What my girlfriend and I learned was that the accelerated time it takes to actually harvest vegetables in the AeroGarden can still feel an eternity. With six slots, you can start to feel locked into choices you made several months before. With a desire to grow much more, Jeana decided to get her own AeroGarden for her apartment, and not just one of the countertop models. She invested in a Farm model with two full-sized LED lighting panels that can be raised two or three feet depending on the model. Half of her Farm Plus contains tomato plants, the other side has a variety of lettuces, chives, and other salad veggies.

Around the same time, I decided to upgrade to a Bounty Elite, which can do nine pods at a time, has a touch screen with lots more light and water pump customization options, and can even allow me to check on my AeroGarden’s needs remotely via a mobile app. It didn’t hurt that the very advanced, sleek model was on sale.

It cost $300, the same amount I’d found outrageous three months before.

Yes, the economics don’t make complete sense; I could buy a large bag of vegetables at the store or farmer’s market for far less than what this pandemic gadget experiment has cost me. But there’s been a lot of pleasure and learning in taking on gardening as a hobby. Plus, I’ve learned that there’s no vegetable or herb that tastes better than one you grew yourself.

AeroGarden Tips

Here’s some of what our family has learned about AeroGardens. You can find plenty of tips, blogs, and photos online from what thousands of other growers have learned. That online advice helped us along as we got better at figuring out what works and what doesn’t.


Want rooted vegetables like carrots and turnips? AeroGardens aren’t great for that. You can start seeds in the AeroGarden but they’ll need to be transplanted out before too long.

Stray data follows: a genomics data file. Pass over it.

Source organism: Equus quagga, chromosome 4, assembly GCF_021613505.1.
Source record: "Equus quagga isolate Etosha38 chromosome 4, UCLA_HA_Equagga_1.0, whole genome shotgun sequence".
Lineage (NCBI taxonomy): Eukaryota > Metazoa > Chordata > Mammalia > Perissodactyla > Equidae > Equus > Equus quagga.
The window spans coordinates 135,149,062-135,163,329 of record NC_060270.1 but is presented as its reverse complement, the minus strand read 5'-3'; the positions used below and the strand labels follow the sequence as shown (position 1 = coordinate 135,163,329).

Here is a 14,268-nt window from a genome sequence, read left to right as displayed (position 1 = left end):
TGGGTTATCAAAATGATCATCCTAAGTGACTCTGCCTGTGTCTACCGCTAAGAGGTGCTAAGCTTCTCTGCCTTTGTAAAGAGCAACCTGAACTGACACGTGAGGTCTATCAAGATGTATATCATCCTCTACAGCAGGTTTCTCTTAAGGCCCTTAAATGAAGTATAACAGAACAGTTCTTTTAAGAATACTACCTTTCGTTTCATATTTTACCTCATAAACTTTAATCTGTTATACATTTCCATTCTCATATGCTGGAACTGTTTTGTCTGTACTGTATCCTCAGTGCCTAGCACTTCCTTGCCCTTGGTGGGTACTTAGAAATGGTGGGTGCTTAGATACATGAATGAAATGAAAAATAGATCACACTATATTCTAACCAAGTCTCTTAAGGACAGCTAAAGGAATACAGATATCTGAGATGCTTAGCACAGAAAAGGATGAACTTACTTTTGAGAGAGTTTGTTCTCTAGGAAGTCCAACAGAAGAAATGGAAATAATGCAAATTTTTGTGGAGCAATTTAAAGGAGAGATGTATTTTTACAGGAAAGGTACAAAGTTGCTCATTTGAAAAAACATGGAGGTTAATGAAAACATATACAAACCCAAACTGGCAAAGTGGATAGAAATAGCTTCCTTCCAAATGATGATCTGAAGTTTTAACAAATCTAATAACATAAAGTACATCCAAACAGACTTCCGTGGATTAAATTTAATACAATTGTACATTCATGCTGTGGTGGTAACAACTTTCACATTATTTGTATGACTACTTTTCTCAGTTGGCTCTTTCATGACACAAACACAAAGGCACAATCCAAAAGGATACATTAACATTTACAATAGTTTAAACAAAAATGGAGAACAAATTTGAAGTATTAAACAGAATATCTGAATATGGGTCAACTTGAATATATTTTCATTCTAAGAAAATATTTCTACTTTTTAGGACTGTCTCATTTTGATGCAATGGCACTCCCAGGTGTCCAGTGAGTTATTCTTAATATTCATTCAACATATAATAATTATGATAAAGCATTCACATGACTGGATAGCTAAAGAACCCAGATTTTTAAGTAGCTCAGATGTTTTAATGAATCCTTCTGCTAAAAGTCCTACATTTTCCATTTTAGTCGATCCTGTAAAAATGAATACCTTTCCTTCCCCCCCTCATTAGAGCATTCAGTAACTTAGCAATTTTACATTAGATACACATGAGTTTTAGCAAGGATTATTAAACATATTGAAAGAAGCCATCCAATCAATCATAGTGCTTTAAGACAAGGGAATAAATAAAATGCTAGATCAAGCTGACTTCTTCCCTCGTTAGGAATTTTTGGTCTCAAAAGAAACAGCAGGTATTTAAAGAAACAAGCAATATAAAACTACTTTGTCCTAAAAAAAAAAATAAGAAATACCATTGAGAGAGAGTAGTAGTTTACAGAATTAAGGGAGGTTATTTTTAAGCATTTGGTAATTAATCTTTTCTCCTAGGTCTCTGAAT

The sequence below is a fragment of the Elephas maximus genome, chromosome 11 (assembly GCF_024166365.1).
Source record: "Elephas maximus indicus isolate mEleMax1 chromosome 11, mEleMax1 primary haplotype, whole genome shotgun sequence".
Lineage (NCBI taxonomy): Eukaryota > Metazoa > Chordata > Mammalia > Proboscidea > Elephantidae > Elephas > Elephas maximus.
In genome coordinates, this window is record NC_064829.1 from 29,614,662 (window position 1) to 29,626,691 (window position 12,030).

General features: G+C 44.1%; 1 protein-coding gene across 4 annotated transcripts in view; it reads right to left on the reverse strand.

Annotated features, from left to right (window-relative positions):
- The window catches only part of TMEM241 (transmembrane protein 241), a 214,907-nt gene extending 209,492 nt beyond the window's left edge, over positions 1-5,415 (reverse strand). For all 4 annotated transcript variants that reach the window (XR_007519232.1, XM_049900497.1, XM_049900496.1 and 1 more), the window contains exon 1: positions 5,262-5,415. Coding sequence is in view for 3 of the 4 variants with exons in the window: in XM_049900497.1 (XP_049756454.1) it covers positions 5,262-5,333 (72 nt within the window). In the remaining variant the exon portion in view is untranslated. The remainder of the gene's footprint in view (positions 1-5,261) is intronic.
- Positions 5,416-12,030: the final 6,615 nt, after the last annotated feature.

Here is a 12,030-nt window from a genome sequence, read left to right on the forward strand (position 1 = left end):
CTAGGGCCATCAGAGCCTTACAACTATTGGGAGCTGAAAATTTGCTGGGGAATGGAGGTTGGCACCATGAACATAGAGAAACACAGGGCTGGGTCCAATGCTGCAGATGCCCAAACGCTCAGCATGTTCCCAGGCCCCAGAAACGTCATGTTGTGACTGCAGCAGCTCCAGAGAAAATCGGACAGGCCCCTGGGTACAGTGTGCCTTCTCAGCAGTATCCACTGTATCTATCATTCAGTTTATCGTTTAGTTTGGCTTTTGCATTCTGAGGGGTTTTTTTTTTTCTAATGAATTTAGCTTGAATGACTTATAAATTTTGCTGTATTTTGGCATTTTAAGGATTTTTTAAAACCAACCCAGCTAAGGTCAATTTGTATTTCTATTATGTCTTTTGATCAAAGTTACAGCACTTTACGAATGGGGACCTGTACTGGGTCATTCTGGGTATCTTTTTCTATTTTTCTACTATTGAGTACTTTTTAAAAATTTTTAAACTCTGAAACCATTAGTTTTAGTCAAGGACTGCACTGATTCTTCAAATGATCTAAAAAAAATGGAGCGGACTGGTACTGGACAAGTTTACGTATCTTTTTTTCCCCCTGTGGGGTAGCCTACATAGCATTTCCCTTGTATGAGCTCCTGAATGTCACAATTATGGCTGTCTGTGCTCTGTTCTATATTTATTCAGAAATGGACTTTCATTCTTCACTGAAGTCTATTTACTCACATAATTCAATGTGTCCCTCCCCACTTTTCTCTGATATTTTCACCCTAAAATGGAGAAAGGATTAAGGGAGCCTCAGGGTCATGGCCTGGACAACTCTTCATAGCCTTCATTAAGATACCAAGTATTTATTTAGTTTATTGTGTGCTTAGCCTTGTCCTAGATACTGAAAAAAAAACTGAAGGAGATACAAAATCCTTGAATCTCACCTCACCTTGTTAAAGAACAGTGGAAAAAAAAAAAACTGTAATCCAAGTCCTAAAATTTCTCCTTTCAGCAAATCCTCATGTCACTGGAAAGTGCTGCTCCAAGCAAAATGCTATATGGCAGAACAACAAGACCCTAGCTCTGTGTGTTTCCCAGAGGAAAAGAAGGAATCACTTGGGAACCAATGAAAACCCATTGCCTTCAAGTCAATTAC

Pre-seeded pods are fine, but my favorite thing about AeroGardens are “Grow Anything” pods that allow you to add your own custom seeds. AeroGarden fans have experimented with starting or going for the long-haul with everything from watermelon to snap peas to bonsai trees and garlic. In states where it’s legal, there’s even a whole community of growers posting online about using AeroGardens to grow cannabis.


Try to stock your AeroGarden all at once and then start over completely when necessary; trying to germinate new pods alongside full-grown plants doesn’t work very well.


Use distilled or filtered water, or a mix of distilled and tap water. Avoid tap water if your home uses a water softener, it’s not great for plants.


Don’t be afraid to prune; follow the AeroGarden’s instructions on how best to prune plants to accelerate growth and leaf density. It may seem like you’re hurting your growing plants, but the opposite is true; you’re helping it redirect energy and create even more stems and leaves.


Be careful with the fastest-growing plants taking over the AeroGarden and cutting off light for other plants. I’m looking at you, mint, basil, and dill.  


Have fun! Experimenting with different pods, discovering local seed exchanges of new things to plant, and sharing pictures with friends and family of our harvests.


Don’t swear off soil completely. We’ve had some luck transferring full-grown AeroGarden plants to traditional potting soil and even putting some outside in the garden. It’s helped us become more confident about growing all kinds of plants, whether it’s indoors or outdoors.